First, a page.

Customized interactions: how street-level practitioners, managers, and policymakers accomplish and challenge the provision of customized social services

Wednesday 14 February 2024, 2:30 pm
PhD student
E.L. Visser
prof. dr. T. Brandsen, prof. dr. J.K. Helderman
dr. P.M. Kruyen

This thesis answers the question of how customisation comes about in the day-to-day practice of youth care. It shows that street-level practitioners are well able to provide customised solutions and, in doing so, even adapt their own routines and policies more generally in creative ways to achieve those customised solutions. The thesis shifts the focus from individual officials or structures to the actions and interactions between street-level practitioners, managers, and policy makers and shows that shared routines and consultation play a major role. Customisation requires a different way of organising executive work, with street-level practitioners using not only more discretionary space, but also other helping and limiting structures. These structures ensure creative solutions and a certain predictability and consistency. When this is not well organised, customisation does not get off the ground, or there are major risks. Customisation thus also essentially means a different relationship between policy, management, and implementation and a greater role for constant tuning and adaptation. 

Besides this empirical contribution, the thesis argues that ethnographic methods are ideally suited for investigating everyday activities and encounters between implementation and policy. There is extensive reflection on the practice of these methods.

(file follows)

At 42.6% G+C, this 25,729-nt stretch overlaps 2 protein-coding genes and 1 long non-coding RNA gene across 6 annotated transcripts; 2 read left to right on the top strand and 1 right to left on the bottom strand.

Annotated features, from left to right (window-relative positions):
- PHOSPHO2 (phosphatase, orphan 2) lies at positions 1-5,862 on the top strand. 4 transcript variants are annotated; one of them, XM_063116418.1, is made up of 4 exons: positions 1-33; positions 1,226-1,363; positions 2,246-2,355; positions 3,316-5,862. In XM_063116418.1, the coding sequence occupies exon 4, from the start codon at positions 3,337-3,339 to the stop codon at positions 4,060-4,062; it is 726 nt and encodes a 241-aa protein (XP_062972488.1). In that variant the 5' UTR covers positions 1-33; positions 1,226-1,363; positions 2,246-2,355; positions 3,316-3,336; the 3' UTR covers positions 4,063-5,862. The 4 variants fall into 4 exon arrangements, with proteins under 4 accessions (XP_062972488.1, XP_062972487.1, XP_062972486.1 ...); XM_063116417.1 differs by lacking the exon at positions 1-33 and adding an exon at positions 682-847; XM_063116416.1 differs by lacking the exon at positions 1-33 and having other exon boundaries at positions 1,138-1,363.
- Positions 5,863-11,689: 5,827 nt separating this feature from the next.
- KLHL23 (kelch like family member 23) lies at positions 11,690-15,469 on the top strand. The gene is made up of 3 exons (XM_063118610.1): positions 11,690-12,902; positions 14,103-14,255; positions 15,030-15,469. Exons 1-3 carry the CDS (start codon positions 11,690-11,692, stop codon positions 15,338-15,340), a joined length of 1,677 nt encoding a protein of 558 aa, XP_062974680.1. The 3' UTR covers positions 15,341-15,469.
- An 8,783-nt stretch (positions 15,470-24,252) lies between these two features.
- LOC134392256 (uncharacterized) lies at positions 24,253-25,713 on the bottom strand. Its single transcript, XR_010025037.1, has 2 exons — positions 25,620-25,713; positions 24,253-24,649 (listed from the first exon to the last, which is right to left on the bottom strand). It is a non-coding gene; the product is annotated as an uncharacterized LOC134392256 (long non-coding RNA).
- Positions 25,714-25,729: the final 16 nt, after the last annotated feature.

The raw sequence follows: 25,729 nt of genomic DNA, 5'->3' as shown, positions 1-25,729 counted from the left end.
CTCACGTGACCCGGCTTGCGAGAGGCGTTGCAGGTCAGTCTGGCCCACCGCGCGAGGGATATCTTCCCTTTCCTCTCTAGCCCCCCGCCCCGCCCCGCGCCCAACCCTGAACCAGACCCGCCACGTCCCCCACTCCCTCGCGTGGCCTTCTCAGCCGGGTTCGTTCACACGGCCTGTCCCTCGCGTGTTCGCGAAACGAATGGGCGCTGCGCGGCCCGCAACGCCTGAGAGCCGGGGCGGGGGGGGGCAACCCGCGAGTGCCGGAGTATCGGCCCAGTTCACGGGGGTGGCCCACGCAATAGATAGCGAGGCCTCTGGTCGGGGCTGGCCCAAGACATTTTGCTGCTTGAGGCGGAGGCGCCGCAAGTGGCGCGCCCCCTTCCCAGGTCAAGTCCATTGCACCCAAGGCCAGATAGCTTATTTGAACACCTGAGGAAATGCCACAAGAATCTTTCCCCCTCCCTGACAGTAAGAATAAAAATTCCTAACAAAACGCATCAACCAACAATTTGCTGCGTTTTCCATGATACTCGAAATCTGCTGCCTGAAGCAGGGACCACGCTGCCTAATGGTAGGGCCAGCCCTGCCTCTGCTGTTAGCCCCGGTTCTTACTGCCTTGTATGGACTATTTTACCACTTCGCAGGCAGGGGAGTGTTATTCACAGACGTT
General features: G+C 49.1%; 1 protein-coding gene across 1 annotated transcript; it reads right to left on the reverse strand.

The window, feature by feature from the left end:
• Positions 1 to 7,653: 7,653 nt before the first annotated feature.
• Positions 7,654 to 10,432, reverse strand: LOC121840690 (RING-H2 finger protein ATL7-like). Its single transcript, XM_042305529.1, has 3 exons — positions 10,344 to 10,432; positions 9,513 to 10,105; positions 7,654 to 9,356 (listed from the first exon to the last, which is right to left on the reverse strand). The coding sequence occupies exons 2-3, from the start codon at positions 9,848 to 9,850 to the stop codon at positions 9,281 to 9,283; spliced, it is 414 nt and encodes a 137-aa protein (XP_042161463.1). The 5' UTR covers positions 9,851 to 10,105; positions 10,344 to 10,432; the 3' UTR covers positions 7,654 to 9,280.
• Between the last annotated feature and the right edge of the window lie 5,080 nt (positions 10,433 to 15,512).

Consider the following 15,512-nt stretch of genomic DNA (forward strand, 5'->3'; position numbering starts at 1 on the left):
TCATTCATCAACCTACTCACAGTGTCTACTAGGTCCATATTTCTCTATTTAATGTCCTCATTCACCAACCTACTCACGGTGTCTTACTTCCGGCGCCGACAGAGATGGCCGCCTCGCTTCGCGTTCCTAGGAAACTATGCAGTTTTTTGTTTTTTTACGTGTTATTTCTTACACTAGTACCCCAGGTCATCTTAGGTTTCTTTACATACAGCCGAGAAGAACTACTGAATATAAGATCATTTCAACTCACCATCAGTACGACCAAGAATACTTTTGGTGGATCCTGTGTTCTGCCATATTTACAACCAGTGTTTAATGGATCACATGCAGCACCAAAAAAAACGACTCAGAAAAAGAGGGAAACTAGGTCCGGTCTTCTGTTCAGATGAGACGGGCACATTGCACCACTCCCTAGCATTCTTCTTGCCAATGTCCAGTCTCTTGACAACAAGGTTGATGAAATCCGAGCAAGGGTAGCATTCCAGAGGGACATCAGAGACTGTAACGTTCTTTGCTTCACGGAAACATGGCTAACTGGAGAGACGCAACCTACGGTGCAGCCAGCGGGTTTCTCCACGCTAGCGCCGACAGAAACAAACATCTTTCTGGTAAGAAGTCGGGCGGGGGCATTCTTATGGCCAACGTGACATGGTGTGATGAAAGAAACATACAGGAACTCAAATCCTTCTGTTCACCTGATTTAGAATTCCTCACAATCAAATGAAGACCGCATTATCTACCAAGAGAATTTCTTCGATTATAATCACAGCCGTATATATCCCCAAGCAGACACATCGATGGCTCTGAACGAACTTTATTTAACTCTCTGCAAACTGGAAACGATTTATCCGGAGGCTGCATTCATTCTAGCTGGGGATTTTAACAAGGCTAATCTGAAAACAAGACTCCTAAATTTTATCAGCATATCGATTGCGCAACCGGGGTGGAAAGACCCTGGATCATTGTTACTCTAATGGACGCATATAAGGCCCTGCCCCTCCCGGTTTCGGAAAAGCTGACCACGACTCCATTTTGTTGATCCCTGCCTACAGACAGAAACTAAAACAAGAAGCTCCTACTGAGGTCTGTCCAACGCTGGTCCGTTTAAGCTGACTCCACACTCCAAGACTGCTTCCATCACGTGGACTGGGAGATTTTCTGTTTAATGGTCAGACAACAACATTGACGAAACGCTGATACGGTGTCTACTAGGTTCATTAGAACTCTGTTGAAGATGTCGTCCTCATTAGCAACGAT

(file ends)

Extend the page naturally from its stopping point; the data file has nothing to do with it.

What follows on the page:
Lianne Visser is associate professor at the Institute of Public Administration at Leiden University. Her research and teaching focus on customisation and responsiveness by executive officials, the relationship between implementation and policy, and informal and everyday aspects of the work of executive officials, managers, and policy makers. She also writes on qualitative, ethnographic methods and Practice theory. 

Prior to her PhD, Lianne worked as a consultant in the social domain. She holds a research master's degree in anthropology and bachelor's degree (cum laude) in Language and Cultural Studies, both from Utrecht University. Her research has been published in leading public administration journals such as Journal of Public Administration Research and Theory, Public Administration Review and Public Administration. She is currently working on new research projects on the role of aldermen in responsive governance and on executive officials as policy translators in delivering customised services.